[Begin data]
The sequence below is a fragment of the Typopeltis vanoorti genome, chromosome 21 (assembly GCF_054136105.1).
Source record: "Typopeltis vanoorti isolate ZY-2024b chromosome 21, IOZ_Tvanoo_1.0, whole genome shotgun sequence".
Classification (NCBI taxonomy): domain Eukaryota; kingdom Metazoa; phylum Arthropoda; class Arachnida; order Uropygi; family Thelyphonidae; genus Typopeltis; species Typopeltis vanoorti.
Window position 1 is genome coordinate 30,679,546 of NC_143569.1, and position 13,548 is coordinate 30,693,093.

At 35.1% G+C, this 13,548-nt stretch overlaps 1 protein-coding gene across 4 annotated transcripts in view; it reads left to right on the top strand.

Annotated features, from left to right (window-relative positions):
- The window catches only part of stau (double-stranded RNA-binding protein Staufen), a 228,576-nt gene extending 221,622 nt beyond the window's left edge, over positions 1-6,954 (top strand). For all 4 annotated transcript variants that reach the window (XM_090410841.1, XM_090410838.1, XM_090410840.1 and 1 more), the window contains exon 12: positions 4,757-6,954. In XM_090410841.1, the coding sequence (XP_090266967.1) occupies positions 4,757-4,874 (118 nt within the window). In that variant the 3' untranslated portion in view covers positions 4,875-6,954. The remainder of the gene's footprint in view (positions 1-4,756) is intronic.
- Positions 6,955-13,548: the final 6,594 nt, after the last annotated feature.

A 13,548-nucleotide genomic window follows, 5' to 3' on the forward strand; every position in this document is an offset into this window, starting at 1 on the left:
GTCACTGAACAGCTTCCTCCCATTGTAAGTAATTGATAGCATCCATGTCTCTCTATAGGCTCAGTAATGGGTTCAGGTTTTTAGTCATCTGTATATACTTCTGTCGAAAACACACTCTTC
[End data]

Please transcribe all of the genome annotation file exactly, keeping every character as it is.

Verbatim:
The sequence below is a fragment of the Typopeltis vanoorti genome, chromosome 21 (assembly GCF_054136105.1).
Source record: "Typopeltis vanoorti isolate ZY-2024b chromosome 21, IOZ_Tvanoo_1.0, whole genome shotgun sequence".
Classification (NCBI taxonomy): domain Eukaryota; kingdom Metazoa; phylum Arthropoda; class Arachnida; order Uropygi; family Thelyphonidae; genus Typopeltis; species Typopeltis vanoorti.
Window position 1 is genome coordinate 30,679,546 of NC_143569.1, and position 13,548 is coordinate 30,693,093.

At 35.1% G+C, this 13,548-nt stretch overlaps 1 protein-coding gene across 4 annotated transcripts in view; it reads left to right on the top strand.

Annotated features, from left to right (window-relative positions):
- The window catches only part of stau (double-stranded RNA-binding protein Staufen), a 228,576-nt gene extending 221,622 nt beyond the window's left edge, over positions 1-6,954 (top strand). For all 4 annotated transcript variants that reach the window (XM_090410841.1, XM_090410838.1, XM_090410840.1 and 1 more), the window contains exon 12: positions 4,757-6,954. In XM_090410841.1, the coding sequence (XP_090266967.1) occupies positions 4,757-4,874 (118 nt within the window). In that variant the 3' untranslated portion in view covers positions 4,875-6,954. The remainder of the gene's footprint in view (positions 1-4,756) is intronic.
- Positions 6,955-13,548: the final 6,594 nt, after the last annotated feature.

A 13,548-nucleotide genomic window follows, 5' to 3' on the forward strand; every position in this document is an offset into this window, starting at 1 on the left:
GTCACTGAACAGCTTCCTCCCATTGTAAGTAATTGATAGCATCCATGTCTCTCTATAGGCTCAGTAATGGGTTCAGGTTTTTAGTCATCTGTATATACTTCTGTCGAAAACACACTCTTC